Commonly-held myths about autism are making life even tougher for those who have the condition. Commonly-held myths about autism are making life even tougher for those who have the condition.
Life Wellbeing What we’re getting wrong about autism Updated:

What we’re getting wrong about autism

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Outdated myths about what it means to be on the autism spectrum continue to reinforce stigma and lead to feelings of social isolation among the one in 100 Australians affected.

Suggesting that autistic people need to be “cured”, calling it a disease, assuming autistic people don’t want to socialise, and misunderstanding a person’s support needs are just some of the misconceptions that need to be stamped out, Victorian awareness and support group Amaze said.

“It is a silent disability, and … young people can sometimes suffer in silence for many years before they are diagnosed and given the proper supports,” autism psychologist Professor Nicole Rinehart said.

“Children and adolescents with autism and Asperger’s disorder who are cognitively able can suffer greatly at the hand of bullies, or members of the public who misunderstand.”

Children with autism are often bullied or isolated. Photo: Getty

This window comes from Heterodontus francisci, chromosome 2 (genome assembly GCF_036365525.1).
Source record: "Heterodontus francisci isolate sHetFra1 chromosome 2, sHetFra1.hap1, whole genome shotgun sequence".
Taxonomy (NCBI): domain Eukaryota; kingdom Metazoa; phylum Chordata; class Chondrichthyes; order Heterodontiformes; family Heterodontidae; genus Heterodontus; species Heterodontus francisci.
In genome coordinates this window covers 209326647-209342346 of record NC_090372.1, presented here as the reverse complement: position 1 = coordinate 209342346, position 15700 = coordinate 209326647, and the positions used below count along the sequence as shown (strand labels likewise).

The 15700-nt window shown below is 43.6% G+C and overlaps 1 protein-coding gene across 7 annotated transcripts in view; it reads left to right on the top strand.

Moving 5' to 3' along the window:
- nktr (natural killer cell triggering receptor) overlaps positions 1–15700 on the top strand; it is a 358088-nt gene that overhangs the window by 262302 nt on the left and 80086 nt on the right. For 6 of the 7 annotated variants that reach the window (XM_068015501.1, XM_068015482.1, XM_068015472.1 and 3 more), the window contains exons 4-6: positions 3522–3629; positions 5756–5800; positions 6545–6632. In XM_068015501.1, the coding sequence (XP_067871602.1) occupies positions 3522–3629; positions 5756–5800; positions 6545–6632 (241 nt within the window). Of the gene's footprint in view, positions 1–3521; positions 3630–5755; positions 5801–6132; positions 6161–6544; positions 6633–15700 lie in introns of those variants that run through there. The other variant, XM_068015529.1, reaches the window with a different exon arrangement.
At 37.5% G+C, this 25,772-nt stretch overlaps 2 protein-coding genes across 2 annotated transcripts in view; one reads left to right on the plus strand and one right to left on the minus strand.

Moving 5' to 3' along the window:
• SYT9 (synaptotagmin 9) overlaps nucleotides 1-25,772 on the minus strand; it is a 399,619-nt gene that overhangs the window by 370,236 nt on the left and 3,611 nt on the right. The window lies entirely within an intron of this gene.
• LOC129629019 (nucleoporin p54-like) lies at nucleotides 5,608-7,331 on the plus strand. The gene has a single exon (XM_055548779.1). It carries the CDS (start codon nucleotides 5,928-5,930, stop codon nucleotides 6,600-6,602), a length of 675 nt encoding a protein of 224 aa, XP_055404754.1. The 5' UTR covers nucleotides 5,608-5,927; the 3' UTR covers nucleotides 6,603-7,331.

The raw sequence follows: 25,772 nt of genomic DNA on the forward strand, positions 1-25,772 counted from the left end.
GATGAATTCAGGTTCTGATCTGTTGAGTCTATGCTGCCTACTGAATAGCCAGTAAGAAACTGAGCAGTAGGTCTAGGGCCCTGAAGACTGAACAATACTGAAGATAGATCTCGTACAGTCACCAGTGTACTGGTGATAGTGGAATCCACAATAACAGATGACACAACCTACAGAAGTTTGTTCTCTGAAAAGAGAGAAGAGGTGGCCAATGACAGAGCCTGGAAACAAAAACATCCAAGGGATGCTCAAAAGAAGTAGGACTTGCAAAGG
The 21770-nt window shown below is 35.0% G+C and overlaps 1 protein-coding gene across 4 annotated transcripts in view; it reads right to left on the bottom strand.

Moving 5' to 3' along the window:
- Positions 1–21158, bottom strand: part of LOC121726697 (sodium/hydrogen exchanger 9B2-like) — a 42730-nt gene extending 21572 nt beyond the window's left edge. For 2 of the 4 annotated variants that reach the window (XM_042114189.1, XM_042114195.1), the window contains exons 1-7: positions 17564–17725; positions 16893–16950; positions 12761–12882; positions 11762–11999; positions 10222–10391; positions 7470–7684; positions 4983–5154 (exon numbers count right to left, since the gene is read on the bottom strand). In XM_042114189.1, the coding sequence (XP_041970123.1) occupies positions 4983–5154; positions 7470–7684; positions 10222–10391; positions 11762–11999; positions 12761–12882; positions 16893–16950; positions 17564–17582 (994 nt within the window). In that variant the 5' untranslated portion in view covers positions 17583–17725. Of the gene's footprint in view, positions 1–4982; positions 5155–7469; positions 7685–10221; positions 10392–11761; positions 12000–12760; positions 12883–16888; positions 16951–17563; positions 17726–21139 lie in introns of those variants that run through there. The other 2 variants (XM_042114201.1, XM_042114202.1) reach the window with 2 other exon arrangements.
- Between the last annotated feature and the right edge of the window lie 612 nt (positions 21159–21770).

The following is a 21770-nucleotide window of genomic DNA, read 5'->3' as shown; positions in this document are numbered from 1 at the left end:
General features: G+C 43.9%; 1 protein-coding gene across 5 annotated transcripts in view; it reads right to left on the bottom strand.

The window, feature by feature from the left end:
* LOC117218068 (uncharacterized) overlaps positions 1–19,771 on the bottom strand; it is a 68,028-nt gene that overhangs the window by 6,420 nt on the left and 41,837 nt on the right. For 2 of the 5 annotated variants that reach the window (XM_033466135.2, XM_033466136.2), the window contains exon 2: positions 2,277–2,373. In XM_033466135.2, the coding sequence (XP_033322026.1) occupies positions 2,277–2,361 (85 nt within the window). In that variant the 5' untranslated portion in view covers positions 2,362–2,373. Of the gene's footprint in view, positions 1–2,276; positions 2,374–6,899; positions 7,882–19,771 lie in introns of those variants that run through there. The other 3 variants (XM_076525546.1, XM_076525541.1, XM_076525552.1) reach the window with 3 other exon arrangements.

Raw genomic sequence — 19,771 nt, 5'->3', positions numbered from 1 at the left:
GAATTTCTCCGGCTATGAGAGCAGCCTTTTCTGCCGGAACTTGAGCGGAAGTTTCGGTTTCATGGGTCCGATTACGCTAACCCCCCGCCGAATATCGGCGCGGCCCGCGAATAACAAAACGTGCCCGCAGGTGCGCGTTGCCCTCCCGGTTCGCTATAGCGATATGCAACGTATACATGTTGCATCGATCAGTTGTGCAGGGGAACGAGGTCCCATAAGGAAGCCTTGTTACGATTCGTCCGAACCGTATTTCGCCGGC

In recent research, Amaze found that 52 per cent of autistic people or their families felt socially isolated, and 41 per cent said they had lost friends as a result of their diagnosis.

Of 1000 autistic people and their families surveyed, almost half reported being shunned, resulting in poor mental health and delaying or avoiding access to services such as the National Disability Insurance Scheme.

Autism is the second highest diagnostic group in the NDIS, representing 28 per cent of diagnoses.

Amaze CEO Fiona Sharkie said the message from autistic people was “clear and simple”.

“They told us that if the broader community had a better understanding of autism, it would have a dramatically positive impact on their life,” she said.

The peak body has developed a new public resource that includes an online quiz to test community knowledge of autism.

Professor Rinehart, an Amaze board member and Deakin Child Study Centre director, said greater awareness was needed of autistic people’s support needs, which could vary by day or week.

“A very common misconception is that if you have high-functioning autism, life is easier than if you have low-functioning autism,” she said. “This is simply not the case across the board.”

Professor Rinehart, who co-developed the AllPlay program for children with disabilities and autism, said she preferred the terms “high support” and “low support” as they recognised the dynamic nature of support needs in autism.

“I recently saw an adolescent girl who has an IQ of 120, brilliant academic scholar, lovely inter-personal skills, wonderful young person, and due to a variety of adjustment difficulties at school and in the community her needs of support were high,” she said.

“Had she not received this level of support and the right intensity that was needed at the time, she was at such high risk that she may have taken her own life. Thanks to the right therapy, education, and changes to her environment, her support needs are now low-medium.”